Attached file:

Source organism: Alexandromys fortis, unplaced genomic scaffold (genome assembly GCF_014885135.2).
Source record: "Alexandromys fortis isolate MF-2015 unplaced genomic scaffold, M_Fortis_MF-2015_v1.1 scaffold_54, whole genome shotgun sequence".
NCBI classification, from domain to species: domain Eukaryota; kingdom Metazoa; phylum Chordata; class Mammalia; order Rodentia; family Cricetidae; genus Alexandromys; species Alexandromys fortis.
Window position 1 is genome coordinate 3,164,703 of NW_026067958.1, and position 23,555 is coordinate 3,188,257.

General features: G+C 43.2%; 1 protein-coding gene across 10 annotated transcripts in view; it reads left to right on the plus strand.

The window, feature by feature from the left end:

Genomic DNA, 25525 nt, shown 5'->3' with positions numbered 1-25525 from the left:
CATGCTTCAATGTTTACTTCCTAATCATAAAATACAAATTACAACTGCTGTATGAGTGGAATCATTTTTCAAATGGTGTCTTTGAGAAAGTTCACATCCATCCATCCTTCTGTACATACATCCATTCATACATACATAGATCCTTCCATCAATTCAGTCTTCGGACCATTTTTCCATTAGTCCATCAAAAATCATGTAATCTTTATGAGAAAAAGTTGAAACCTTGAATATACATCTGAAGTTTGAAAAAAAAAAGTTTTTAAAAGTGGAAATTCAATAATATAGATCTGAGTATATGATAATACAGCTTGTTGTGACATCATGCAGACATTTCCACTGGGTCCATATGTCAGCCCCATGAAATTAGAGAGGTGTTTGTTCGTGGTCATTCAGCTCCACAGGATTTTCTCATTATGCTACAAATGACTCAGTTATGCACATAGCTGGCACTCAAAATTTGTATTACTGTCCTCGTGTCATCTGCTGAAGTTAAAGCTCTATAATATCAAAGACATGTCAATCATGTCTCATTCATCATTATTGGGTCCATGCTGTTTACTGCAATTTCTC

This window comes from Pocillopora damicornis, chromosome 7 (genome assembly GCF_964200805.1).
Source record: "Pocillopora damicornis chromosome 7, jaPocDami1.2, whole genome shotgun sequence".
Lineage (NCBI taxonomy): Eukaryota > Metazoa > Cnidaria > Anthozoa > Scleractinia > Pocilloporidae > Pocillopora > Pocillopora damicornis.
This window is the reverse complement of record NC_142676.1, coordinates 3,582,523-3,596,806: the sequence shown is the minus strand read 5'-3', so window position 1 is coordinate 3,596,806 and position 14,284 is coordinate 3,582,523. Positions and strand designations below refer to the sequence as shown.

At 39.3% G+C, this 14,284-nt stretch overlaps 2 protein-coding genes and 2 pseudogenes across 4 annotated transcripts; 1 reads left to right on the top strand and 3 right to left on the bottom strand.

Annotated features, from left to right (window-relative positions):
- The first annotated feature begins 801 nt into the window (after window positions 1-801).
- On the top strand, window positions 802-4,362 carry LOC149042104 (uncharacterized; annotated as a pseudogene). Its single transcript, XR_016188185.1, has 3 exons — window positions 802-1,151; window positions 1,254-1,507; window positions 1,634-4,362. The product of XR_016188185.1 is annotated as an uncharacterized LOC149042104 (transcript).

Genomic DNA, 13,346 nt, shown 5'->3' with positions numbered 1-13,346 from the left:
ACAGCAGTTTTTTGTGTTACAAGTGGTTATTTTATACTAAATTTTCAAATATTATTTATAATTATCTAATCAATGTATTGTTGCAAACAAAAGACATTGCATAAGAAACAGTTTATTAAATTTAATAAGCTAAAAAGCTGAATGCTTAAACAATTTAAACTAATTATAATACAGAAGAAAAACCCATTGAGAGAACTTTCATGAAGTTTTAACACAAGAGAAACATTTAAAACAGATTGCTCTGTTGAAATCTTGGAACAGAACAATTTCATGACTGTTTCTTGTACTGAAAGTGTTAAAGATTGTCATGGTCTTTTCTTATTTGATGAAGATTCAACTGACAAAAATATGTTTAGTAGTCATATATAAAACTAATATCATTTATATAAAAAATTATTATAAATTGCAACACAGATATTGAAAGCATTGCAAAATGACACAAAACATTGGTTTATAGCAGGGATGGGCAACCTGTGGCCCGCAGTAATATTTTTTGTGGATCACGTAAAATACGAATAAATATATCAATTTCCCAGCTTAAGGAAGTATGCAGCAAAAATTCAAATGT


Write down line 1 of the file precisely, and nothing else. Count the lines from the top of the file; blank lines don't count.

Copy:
Source organism: Alexandromys fortis, unplaced genomic scaffold (genome assembly GCF_014885135.2).